Financial services firms must embrace digital transformation at the pace of their customers. That means catering to clients who’ve never set foot in a bank branch as well as those who won’t perform a transaction any other way. Between those poles are millions of businesses and individuals who expect to move seamlessly among a variety of banking formats—from a mobile phone to an ATM to a teller.
In this Fast Four interview, Esri’s Alex Martonik explains how banking leaders have adopted geographic information system (GIS) technology—which they first used for branch planning in the 1980s—to deliver insight on everything from climate change to social equity to effective strategies for bridging the physical and digital realms.
Watch this short interview or read the transcript below.
Chris Chiappinelli: Thanks for joining us on the WhereNext Fast Four series. These are short videos that explore the past, present, and future of location technology in different areas of the business world. Today, we are focused on the banking and financial services sector. I’m happy to have Alex Martonik with me to talk about how companies in the industry use GIS tech and location intelligence. All right. Alex, we like to rewind when we start things off on the Fast Four. So, when banks were first using GIS software, what were they trying to accomplish?
Alex Martonik: Well, in the early days, it was all about site suitability analysis and retail network optimization. And let me just rewind here to understand the context. Really, the adoption of spatial thinking has its roots in the 1970s and ’80s. And it’s the direct result of a series of mergers and acquisitions that consolidated hundreds if not thousands of locally focused banks into what we have today—a collection of larger regional and national brands that control the vast majority of the market. GIS came into play because business leaders of these new larger companies needed a better way to understand their physical layout so that they could continue to provide the services needed for individual communities, but also optimize their networks so that they were lowering operational costs.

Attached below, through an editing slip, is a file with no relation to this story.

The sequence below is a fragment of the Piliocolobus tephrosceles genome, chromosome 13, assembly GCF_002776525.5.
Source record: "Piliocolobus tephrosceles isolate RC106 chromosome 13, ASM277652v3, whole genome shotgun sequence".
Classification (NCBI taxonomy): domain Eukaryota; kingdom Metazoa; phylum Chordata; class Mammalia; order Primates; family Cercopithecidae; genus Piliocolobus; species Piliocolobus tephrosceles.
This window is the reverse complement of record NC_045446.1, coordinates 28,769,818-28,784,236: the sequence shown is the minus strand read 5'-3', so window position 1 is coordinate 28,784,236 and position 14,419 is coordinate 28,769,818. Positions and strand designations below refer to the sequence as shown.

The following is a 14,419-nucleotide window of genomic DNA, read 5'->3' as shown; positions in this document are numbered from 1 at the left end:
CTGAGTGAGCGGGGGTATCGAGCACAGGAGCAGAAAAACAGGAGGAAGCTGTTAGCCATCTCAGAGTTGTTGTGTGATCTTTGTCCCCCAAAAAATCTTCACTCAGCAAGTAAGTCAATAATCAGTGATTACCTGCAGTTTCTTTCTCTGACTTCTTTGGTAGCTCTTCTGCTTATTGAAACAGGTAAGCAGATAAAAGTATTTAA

Chiappinelli: Makes sense. So that was the foundation. If we fast-forward to today, can you explain two uses for GIS in the industry?
Martonik: Absolutely. This is a long time coming. We’re seeing a growing social awareness and greater corporate responsibility in the C-suite, both in social equity but then also climate awareness and environmental stewardship.
On the equity side, let’s be honest. There are stark inequities here in the United States that largely fall along racial lines. And this is the consequence of decades-long exclusionary tactics, like redlining or racial covenants, which have impeded generational wealth transfer. So banks are leveraging location intelligence to undo those practices and the systemic issues by looking where to proactively invest in greater entrepreneurship or increasing home equity and ownership through specially tailored financial instruments.
On the climate side, 2050 is a year that’s looming for many executives today. But banks want to be able to visualize the impact of climate change, not only on themselves, but their customers so that they can get ahead of some of the looming existential risks facing their businesses today.
Leveraging GIS, it’s similar to that network optimization that I talked about in the past. It’s similar workflows, but now it’s looking at not just consumer trends but climate trends. How will that impact their physical network? And how is that also going to impact their customers? It’s important for these banks to understand how their account holders, how their mortgage portfolios are going to be impacted by these disasters moving forward.
Chiappinelli: Got it. So really important work there going on in equity and climate resilience. What comes next for banks and the financial services industry? Do you expect any particular use case out of location analytics for these companies?
Martonik: Well, absolutely. With e-commerce and digital banking being one of the primary routes that most of us engage with our banks today, they’re trying to leverage advanced spatial analytics to understand the physical relationships between consumer behavior in the cyber realm and in the physical realm. This way, they’re able to tailor their products and services at a more hyperlocal level, even down to the census block of where they need to increase different vehicles for homeownership versus entrepreneurship or even investments. There is only so much market share left, [so] cross-selling and upselling will be the major area that banks are going to grow.
Chiappinelli: And I’m guessing it takes a lot of information, a lot of data to get that done.
Martonik: Yeah. This isn’t a big data problem. This is a massive data problem. And this is why location is uniquely fit for the job because it’s able to integrate disparate streams of data in order to produce greater context around . . . why a certain event is being seen or why there’s a correlation.
Chiappinelli: Interesting innovations to come for the industry. Thank you very much, Alex, for your perspective and helping us put that in context.
If you’re interested in learning more about geospatial technology in the financial services industry, check out the URL on the screen. Or if you’re watching us on WhereNext, look for the link in the article. For the WhereNext Fast Four series, I’m Chris Chiappinelli. We’ll see you next time.